Assembly Speaker wants to control whole enchilada

CAPITOL NEWSLETTER
Matt Pommer  Wisconsin Newspaper Association

An angry Assembly Speaker Robin Vos, R-Rochester, is vowing to change how Wisconsin elections and ethics are regulated.

Vos says the Government Accountability Board (GAB) is “dysfunctional, unresponsive, and totally undemocratic.” The board which oversees elections is composed of six former judges who are appointed by the governor and confirmed by the State Senate.

Vos complains about the board’s handling of legislativerecall petitioning and voting, and its support for the John Doe investigation into possible illegal coordination between Gov. Scott Walker and conservative groups. He also disliked the model ballot offered to county clerks for this year’s general election.

“I promise you that two years from now when we are sitting here, the GAB will not be in the current format,” Vos told the State Journal. “I’m really disappointed in the way the GAB operates,” he added.

The speaker wants GAB Director Kevin Kennedy to be replaced. “Kevin Kennedy has to go,” Vos stressed earlier this month. The director is appointed by the board of ex-judges outside the civil service system. The GAB was created in 2007 to replace both the State Elections Board and the State Ethics Board.

The goal then was to put distance between the politicians and decision-making about elections, lobbying and ethics. The goal was to provide an aura of neutrality in those crucial areas. Gov. Walker, a Republican, said he’d “look at it” but stresses any such change was not a priority for him.

Vos’ outspoken criticism seemed out of place –especially in the middle of the election cycle. Republicans already control virtually every aspect of state government except the Government Accountability Board.

Going into the election Republicans control both the governor’s office and the Department of Justice under the attorney general. It has partisan control of both houses of the Legislature. Gerrymandering by the 2011 GOPcontrolled Legislature seems to assure Republican control of the Legislature until 2020.

But the real strength of the Republican position may be in the judicial system. A friendly federal judge, Rudolph Randa, has issued rulings supporting conservative positions. The latest ruling barred Wisconsin from enforcing a law against so-called independent groups coordinating their pre-election activities. Those activities are at the heart of a nowstalled investigation into activities in the 2012 recall election against Walker.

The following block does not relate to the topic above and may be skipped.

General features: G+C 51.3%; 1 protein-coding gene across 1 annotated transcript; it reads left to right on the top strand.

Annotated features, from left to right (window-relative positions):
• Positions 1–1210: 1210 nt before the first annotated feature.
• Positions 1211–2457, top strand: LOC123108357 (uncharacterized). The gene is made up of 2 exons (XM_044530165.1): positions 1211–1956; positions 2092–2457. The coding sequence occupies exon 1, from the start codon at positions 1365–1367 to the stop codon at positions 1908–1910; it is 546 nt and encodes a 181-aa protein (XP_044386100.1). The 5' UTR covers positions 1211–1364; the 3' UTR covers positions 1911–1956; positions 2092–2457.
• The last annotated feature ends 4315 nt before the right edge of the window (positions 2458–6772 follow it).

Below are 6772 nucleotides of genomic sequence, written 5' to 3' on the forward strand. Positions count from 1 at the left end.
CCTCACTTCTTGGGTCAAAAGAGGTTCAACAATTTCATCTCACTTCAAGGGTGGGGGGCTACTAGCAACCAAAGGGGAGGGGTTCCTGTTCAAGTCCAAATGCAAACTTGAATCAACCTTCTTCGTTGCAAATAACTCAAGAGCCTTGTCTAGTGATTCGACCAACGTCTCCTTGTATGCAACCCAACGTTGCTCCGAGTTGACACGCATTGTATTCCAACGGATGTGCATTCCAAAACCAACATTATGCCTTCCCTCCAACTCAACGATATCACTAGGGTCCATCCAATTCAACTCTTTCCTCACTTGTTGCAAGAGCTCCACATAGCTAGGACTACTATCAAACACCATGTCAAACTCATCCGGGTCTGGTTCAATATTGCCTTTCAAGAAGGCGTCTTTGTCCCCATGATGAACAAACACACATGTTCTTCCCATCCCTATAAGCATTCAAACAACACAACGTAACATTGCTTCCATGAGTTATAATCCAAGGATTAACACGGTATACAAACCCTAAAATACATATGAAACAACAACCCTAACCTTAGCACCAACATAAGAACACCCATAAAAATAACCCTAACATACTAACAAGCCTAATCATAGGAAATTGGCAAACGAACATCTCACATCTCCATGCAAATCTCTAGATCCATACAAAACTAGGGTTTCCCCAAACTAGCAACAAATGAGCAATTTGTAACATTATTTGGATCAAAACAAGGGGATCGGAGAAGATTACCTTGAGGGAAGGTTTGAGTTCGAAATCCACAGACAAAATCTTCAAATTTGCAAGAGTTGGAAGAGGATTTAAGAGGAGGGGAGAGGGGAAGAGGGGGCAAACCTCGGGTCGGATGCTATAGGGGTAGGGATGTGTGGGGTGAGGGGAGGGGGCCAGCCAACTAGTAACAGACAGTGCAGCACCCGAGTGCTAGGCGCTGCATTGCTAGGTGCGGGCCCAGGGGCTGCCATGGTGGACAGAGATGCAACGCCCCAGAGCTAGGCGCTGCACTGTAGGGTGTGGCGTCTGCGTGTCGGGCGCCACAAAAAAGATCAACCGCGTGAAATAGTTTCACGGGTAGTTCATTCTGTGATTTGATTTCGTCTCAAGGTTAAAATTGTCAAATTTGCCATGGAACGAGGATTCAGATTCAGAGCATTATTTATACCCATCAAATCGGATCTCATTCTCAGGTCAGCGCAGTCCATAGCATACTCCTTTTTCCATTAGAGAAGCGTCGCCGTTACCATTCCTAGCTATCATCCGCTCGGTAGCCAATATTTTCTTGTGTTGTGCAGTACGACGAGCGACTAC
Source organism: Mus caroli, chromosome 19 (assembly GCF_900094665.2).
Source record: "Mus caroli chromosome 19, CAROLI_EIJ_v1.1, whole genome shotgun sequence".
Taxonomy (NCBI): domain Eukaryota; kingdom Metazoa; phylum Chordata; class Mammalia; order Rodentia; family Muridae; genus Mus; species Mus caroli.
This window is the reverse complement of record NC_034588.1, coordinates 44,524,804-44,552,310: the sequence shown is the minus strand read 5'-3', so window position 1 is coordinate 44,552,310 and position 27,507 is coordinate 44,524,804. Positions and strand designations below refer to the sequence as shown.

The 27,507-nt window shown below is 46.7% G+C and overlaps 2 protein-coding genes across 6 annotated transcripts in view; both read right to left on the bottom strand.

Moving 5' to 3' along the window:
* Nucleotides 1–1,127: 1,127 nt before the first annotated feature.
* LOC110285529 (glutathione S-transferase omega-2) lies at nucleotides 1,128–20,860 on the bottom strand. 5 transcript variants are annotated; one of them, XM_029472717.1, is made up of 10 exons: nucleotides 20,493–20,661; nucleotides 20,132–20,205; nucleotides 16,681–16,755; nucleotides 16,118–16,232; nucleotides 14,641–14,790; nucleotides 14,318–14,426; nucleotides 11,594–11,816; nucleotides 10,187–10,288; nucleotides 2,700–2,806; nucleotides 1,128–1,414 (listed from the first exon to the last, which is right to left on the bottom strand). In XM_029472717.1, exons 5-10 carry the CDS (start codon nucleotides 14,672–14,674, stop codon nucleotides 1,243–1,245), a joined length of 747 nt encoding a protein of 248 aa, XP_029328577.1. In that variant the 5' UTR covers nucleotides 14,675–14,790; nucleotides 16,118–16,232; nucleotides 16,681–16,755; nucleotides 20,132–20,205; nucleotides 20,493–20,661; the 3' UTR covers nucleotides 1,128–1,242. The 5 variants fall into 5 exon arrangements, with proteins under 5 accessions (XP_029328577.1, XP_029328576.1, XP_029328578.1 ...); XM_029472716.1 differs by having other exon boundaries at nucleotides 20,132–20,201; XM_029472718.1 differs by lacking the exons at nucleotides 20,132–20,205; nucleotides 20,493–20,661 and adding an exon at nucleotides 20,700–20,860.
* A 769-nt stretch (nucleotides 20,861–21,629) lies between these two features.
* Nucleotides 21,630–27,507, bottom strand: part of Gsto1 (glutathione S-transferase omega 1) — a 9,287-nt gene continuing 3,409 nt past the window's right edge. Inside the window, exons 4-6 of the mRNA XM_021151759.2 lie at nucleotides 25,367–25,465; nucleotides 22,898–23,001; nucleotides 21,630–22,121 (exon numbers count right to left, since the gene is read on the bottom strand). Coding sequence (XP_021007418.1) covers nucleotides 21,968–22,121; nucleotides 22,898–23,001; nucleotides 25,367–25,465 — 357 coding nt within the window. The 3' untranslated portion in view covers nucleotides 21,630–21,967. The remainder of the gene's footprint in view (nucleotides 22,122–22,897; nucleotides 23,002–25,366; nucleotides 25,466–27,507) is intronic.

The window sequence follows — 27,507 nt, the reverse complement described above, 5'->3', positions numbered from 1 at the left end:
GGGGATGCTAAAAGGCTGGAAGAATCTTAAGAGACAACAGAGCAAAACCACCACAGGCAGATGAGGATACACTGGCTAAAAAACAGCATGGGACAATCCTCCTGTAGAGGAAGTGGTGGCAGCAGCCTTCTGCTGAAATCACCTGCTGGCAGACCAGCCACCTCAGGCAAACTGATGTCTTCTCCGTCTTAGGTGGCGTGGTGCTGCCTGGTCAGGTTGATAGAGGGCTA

Earlier Randa had ordered a halt to the John Doe probe, but his decision was overturned by an appeals court which said that was first a state matter rather than federal. In the newest round, Randa said the state could only regulate cash-for-favors corruption. At a minimum, the new Randa ruling will face an appeal, probably after the election.

What finally happens in the federal court may not matter because the conservative majority on the Wisconsin Supreme Court is friendly to Republican and conservative causes. The best example of how the state Supreme Court leans to the Republicans was seen in the court directing an administrative law change and then ruling that requiring voters to have photo IDs was constitutional.

Conservative groups, including three involved in the John Doe investigation, spent more than $8 million to support the election of Justices Annette Ziegler, David Prosser, Michael Gableman, and Pat Roggensack. The groups are Wisconsin Manufacturers and Commerce, Citizens for a Strong America, and the state Club for Growth.

With those friends on the court, the John Doe investigation may not be very important. Republicans should seem to have few worries, even if Vos is angry at the Government Accountability Board.

Clarification: The Capitol Newsletter column for the week of Oct. 13 about rural governments and roads focused on a report written by Thomas Harnisch, a Neillsville attorney and former state senator who represented the area. The column incorrectly identified Harnisch as a lobbyist for the Wisconsin Towns Association. Although Harnisch formerly was employed by WTA, according to executive director Mike Koles, “ … he is no longer an employee and has not been one of our lobbyists.” The report was prepared independently by Harnisch for Democrat state legislators who belong to their own rural caucus. Harnisch said part of what sparked his interest in the issue of adequate funding for rural highways was a failed effort in Clark County to create county “wheel tax” for road maintenance, as well as a long history in Wisconsin of imbalance between upkeep needs and state funding for local roads.


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